husband, visit my online coffeehouse at...

Shameless Plug...

"A Favorite Book of the Year"
Reviewer's pick 2010 ~
Now a national bestseller in paperback 

For a peek at some of the
firehouse-inspired recipes 
featured in
Roast Mortem,
click here.

To purchase the book, 
click here or here or here.


"...a tasty tale of crime and punishment,
lightened by the Blend's frothy cast of
lovable eccentrics." ~ Publishers Weekly

For a peek at some of the chocolate 
recipes featured in Murder by Mocha,
click here

Now a national bestseller
in hardcover 

To purchase the book, 
click here or here or here

Audiobook produced by AudioGo (BBC Audiobooks America) Available at iTunes and


Saturday, April 2, 2011


by Sheila Connolly

Since I still have only one functional leg (at least until mid-April, or maybe even later, but I don't want to think about that), my cooking is limited.  Bless my husband for stepping up, but we've always shared the cooking (the one who doesn't cook gets to do the dishes--from which I'm also exempt for as long as it takes).  Maybe I could manage, but while I love to cook, doing it with the gas flames at eye level is asking for trouble.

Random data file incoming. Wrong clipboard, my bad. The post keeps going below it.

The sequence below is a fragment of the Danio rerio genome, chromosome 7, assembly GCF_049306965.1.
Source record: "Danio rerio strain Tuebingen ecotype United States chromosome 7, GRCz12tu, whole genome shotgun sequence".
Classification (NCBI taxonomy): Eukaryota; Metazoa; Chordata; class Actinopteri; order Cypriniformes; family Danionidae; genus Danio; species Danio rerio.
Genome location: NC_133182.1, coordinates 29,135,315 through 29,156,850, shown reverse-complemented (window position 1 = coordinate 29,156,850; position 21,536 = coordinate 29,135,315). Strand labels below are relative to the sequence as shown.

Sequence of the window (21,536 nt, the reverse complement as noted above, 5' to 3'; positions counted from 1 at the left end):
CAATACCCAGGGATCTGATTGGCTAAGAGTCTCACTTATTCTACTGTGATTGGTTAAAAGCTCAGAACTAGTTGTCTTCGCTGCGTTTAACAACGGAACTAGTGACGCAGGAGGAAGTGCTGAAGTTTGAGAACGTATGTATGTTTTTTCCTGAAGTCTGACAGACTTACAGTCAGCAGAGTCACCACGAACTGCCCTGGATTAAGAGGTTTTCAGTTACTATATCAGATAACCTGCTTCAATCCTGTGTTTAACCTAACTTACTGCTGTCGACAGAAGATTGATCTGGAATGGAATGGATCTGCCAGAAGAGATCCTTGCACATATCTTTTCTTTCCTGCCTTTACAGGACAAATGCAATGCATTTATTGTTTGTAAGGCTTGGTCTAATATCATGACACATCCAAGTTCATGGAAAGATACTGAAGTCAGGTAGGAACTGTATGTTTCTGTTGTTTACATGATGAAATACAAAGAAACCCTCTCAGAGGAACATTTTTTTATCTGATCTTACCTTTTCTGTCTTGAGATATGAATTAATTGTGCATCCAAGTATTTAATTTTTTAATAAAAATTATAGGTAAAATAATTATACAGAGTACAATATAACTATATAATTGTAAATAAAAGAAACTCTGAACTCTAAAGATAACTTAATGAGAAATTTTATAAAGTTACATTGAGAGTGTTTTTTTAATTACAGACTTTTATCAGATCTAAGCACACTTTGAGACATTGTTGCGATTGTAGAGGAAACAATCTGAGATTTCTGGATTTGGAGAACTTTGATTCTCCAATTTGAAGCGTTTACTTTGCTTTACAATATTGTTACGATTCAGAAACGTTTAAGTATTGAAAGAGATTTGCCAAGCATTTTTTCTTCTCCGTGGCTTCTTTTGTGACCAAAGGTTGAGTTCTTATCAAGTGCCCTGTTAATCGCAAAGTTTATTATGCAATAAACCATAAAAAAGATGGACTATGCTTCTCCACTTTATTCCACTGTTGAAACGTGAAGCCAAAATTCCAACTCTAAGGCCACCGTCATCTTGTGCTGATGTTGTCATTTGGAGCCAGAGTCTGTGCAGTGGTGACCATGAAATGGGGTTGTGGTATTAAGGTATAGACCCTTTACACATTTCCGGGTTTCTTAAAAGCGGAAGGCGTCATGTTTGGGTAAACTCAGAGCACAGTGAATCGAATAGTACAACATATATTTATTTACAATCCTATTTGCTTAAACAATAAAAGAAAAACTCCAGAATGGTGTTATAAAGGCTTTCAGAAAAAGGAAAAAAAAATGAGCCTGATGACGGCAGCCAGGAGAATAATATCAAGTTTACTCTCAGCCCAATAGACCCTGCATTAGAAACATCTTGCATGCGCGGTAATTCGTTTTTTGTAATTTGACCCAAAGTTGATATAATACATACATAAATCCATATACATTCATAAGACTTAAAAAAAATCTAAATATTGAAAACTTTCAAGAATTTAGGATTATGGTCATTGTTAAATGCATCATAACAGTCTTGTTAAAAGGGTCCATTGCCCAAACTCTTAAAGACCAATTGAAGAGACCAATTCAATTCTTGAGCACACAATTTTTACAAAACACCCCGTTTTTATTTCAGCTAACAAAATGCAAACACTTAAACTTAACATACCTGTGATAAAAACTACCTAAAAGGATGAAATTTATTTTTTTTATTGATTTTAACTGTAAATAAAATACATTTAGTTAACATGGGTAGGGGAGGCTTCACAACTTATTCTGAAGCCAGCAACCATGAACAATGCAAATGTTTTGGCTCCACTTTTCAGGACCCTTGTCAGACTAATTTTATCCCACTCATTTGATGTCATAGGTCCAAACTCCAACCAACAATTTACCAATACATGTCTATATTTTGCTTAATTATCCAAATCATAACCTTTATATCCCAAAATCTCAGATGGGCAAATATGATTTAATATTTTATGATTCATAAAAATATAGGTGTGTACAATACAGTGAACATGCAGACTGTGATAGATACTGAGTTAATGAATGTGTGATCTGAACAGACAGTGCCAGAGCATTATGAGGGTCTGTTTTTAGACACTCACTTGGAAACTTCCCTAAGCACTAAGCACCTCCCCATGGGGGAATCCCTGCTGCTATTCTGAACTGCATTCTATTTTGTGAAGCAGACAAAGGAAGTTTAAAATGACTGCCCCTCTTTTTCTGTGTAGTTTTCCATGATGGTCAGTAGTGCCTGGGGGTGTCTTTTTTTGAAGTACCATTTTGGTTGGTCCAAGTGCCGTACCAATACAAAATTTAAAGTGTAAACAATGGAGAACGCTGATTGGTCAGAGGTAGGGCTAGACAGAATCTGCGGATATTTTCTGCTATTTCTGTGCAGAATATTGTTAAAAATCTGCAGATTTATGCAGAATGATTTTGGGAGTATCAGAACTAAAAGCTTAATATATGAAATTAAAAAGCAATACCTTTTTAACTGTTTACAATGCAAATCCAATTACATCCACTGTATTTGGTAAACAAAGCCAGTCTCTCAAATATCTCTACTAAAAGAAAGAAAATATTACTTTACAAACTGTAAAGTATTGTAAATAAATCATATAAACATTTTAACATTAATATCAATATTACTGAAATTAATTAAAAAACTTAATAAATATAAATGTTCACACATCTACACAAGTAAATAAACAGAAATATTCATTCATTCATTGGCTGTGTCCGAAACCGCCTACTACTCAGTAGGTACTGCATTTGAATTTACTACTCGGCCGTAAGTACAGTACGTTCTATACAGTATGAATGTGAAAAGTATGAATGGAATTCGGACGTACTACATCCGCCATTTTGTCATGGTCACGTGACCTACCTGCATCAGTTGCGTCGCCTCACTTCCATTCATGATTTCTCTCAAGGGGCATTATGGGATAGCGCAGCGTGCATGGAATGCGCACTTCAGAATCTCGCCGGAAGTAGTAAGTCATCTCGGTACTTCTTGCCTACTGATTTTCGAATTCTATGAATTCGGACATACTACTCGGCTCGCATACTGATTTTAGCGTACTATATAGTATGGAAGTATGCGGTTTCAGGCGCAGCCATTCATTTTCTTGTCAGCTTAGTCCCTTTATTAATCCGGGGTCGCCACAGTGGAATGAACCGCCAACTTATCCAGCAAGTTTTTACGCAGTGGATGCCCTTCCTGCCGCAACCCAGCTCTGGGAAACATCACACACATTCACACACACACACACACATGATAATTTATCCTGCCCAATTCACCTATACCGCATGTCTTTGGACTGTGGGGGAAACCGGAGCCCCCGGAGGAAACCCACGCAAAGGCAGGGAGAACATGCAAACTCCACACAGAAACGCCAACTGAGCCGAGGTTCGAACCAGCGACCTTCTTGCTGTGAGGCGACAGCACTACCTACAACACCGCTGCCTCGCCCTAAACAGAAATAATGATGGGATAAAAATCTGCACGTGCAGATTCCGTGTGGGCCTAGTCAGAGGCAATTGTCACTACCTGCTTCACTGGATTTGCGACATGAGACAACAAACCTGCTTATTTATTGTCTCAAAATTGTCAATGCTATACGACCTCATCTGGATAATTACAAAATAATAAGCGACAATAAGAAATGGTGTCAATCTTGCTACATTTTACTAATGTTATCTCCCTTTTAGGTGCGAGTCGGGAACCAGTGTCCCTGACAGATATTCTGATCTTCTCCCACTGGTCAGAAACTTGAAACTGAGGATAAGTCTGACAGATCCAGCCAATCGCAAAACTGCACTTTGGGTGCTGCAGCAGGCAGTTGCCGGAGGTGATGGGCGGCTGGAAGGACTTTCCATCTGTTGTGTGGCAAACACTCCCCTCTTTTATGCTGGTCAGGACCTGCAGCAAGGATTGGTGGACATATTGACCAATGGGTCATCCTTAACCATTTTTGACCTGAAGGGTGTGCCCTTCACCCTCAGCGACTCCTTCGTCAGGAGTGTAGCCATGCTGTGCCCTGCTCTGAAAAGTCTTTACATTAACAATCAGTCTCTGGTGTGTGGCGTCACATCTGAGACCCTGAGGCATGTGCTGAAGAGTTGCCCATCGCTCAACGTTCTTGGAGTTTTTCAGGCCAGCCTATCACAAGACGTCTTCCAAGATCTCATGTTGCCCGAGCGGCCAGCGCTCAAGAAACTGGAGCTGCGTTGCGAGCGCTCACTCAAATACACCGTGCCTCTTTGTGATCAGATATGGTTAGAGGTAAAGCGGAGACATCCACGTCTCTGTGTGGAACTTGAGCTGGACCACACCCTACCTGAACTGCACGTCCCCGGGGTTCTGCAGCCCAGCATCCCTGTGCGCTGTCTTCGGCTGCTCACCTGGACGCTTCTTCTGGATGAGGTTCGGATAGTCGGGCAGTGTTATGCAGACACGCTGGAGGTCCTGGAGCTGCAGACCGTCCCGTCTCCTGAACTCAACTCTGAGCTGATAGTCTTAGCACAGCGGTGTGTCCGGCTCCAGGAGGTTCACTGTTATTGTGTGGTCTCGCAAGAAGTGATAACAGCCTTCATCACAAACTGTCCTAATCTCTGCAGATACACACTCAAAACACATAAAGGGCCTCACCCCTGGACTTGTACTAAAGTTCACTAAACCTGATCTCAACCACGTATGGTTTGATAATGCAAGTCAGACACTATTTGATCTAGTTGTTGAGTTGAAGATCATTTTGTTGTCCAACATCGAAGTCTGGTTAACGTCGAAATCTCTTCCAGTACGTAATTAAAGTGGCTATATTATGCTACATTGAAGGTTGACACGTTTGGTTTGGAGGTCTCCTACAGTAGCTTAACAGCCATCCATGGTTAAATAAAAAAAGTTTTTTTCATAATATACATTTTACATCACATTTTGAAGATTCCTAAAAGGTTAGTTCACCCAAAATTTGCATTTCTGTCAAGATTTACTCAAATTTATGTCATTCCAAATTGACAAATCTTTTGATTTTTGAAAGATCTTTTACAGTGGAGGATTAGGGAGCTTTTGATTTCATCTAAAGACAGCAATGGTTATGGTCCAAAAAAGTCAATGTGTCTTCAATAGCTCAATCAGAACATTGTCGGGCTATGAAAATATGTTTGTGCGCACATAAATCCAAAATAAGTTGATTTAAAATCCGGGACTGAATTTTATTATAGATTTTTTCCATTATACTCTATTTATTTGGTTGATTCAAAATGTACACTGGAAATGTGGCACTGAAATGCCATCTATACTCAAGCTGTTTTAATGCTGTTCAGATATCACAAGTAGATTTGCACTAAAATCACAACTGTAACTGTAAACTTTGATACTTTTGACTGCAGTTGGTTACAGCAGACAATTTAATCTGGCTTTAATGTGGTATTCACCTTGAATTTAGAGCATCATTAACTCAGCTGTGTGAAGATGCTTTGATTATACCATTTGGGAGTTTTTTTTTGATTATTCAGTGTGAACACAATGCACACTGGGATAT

I debated briefly about trying to come up with a recipe here using only ingredients in the bottom half of the kitchen, plus the oven and the microwave, which I can reach.  However, I'm not sure anyone would eat the results.  Lots of carbohydrates, a few canned goods, and vegetables.  Plus I can't reach any of the mixing bowls or measuring devices.  No, I think I'll skip that idea.
So I decided to review the worst foods I've ever eaten.  Surely you all have meals that you remember for their sheer awfulness?  I hope you'll share your favorites--or do I mean least favorites?  Anyway, in no particular order:

--My mother was a good plain cook, when I was growing up:  meat, starch, veg, in separate piles.  We didn't eat casseroles, and forget about spaghetti with sauce.  We did glom onto TV dinners early (I still have a sneaking fondness for them).  However, after I left home she started to get more creative with her recipes, and one daring attempt stands out:  roast lamb with coffee and cream.  I think it might have been a Scandinavian recipe, but it was a mistake from the beginning.  We never spoke of it again.

--Along the same lines, I had a post-college roommate whose cooking skills were best expressed in her succulent pan-fried hot dogs.  She did go on to become an MD, but that required no culinary achievements.  Like my mother, she was once inspired to tackle lamb, this time lamb chops with pineapple.  Not a success.  That one was never seen again either.  Not long after that she volunteered to do all the dishwashing, if my other roommate and I would do the cooking.  Good deal all around.